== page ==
“I am thrilled to have the opportunity to conduct research at Sandia,” she says. “Pursuing my proposed research at Sandia under the Truman Fellowship was my first choice among several options. I am extremely impressed with Sandia as a national lab — especially its engineering focus. I am looking forward to the opportunity to work with some of the best researchers in the country. I have really enjoyed getting to know a few Sandians and am impressed with how down-to-earth, genuine, and intelligent they are.”

Whitney’s PhD thesis was an original experimental systems model of fuel cells that considered heating, cooling, and the use of by-product heat. She developed concepts and control strategies that challenge conventional analysis of fuel cells and show that, with imaginative design, they have more immediate commercial potential than generally thought. One of her recommendations was adopted by DaimlerChrysler’s fuel cell subsidiary. She has also designed an integrated fuel cell power and heating system for the Stanford campus. As an undergraduate, she developed and built the world’s first fuel cell-assisted bicycle.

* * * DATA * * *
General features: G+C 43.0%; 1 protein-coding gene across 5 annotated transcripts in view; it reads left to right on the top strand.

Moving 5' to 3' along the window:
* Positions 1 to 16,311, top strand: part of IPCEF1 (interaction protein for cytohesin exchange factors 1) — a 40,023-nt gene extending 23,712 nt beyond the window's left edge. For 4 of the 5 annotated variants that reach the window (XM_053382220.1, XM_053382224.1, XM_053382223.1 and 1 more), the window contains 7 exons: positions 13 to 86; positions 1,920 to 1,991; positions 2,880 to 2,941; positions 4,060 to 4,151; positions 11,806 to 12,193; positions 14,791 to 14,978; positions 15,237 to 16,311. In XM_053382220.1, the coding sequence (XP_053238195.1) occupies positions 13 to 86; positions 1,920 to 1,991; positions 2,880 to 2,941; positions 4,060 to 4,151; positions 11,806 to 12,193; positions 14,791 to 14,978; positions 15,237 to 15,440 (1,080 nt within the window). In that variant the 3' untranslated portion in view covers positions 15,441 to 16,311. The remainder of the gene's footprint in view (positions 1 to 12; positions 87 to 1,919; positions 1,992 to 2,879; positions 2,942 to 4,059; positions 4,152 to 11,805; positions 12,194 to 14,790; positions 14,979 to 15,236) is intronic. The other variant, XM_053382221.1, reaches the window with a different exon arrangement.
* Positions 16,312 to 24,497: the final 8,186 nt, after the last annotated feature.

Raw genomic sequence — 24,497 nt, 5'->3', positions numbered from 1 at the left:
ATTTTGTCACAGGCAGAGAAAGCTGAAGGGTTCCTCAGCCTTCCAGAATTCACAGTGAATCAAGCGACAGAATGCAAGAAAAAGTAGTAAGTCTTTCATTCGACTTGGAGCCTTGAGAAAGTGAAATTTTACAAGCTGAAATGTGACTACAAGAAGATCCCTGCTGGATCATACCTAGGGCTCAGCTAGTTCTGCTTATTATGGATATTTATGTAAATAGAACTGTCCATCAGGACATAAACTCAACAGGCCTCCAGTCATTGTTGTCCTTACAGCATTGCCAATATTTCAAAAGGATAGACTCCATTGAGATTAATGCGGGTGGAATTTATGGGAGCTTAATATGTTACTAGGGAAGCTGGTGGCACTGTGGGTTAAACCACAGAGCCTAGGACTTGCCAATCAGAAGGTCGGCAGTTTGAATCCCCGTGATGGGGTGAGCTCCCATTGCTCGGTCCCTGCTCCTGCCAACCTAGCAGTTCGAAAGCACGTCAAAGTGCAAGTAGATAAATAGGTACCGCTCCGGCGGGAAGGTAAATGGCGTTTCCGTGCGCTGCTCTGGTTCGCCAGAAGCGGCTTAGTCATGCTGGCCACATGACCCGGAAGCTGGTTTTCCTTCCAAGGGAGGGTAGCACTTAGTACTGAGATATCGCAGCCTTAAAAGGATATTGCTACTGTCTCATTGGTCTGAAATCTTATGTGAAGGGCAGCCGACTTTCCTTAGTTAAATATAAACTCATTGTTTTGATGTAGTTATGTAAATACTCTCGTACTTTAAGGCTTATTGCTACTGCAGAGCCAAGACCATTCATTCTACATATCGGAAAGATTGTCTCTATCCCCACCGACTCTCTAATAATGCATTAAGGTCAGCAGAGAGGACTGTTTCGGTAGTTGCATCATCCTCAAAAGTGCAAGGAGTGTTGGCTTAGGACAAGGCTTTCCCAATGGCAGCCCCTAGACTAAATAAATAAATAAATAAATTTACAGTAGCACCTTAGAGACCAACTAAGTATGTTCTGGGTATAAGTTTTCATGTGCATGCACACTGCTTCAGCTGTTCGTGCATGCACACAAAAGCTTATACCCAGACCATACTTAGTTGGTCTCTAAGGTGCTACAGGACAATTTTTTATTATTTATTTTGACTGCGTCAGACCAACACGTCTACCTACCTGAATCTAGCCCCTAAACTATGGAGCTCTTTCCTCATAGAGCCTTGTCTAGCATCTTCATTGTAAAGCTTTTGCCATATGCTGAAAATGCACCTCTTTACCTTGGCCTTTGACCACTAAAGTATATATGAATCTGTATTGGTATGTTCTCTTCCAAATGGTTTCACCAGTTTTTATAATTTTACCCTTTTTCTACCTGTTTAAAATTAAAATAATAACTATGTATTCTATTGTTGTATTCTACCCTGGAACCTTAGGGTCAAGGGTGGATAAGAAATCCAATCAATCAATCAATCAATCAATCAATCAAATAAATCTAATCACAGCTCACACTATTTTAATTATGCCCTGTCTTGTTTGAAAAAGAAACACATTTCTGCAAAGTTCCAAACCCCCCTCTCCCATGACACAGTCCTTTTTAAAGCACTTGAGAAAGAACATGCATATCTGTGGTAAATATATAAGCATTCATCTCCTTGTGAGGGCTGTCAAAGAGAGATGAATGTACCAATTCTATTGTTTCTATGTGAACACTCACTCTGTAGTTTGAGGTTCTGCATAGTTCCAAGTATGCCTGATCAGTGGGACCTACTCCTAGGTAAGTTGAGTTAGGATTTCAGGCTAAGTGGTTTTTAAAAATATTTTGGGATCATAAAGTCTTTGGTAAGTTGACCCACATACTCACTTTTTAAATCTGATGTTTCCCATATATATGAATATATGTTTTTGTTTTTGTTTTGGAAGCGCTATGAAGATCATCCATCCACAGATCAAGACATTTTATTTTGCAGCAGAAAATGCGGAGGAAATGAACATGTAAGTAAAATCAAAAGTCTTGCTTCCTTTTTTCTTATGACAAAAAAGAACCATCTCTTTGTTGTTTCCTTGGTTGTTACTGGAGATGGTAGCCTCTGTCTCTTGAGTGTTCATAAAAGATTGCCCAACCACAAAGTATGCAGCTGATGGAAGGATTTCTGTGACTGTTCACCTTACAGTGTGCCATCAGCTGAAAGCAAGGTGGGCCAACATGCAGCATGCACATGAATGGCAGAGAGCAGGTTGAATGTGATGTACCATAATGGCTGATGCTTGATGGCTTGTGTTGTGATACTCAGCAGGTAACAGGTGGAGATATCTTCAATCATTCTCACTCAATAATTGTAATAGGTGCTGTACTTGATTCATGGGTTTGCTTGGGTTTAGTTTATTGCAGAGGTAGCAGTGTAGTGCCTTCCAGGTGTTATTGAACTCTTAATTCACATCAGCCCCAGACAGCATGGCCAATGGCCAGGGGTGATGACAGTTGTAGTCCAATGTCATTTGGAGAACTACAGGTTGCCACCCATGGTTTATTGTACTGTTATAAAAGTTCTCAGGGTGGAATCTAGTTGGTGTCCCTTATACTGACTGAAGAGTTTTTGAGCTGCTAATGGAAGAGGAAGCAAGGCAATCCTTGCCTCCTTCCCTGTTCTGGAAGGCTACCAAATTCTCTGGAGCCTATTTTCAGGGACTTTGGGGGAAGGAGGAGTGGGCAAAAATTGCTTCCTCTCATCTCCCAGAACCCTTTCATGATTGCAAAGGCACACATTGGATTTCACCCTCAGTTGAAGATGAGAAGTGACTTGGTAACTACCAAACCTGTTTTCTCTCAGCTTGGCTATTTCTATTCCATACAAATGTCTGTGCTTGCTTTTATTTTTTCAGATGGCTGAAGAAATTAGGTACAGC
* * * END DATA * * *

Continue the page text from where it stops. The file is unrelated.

“One of the best parts of the Truman Fellowship is that it lets me conduct research of my own choosing, for three years, in conjunction with experts in related fields,” Whitney says. “Because of the flexibility of the fellowship, I will have the opportunity to work with researchers in both the Homeland Security Systems and Development Department and the Biological and Energy Sciences Department, in both Livermore and Albuquerque.”

Whitney has co-edited a book, written two book chapters, and published eight journal articles. She has given 25 lecture presentations and presented 15 posters.

Hung (Jacques) Loui

Jacques comes to Sandia with an impressive academic record, particularly considering that as an undergraduate at the University of Colorado, he double-majored in electrical engineering and piano performance. He won a number of prestigious piano competitions before focusing on engineering research. His graduate record in electrical engineering from the University of Colorado is near-perfect and is demonstrated by a number of scholarships and fellowships, including a Department of Education Graduate Assistance in Areas of National Need Fellowship.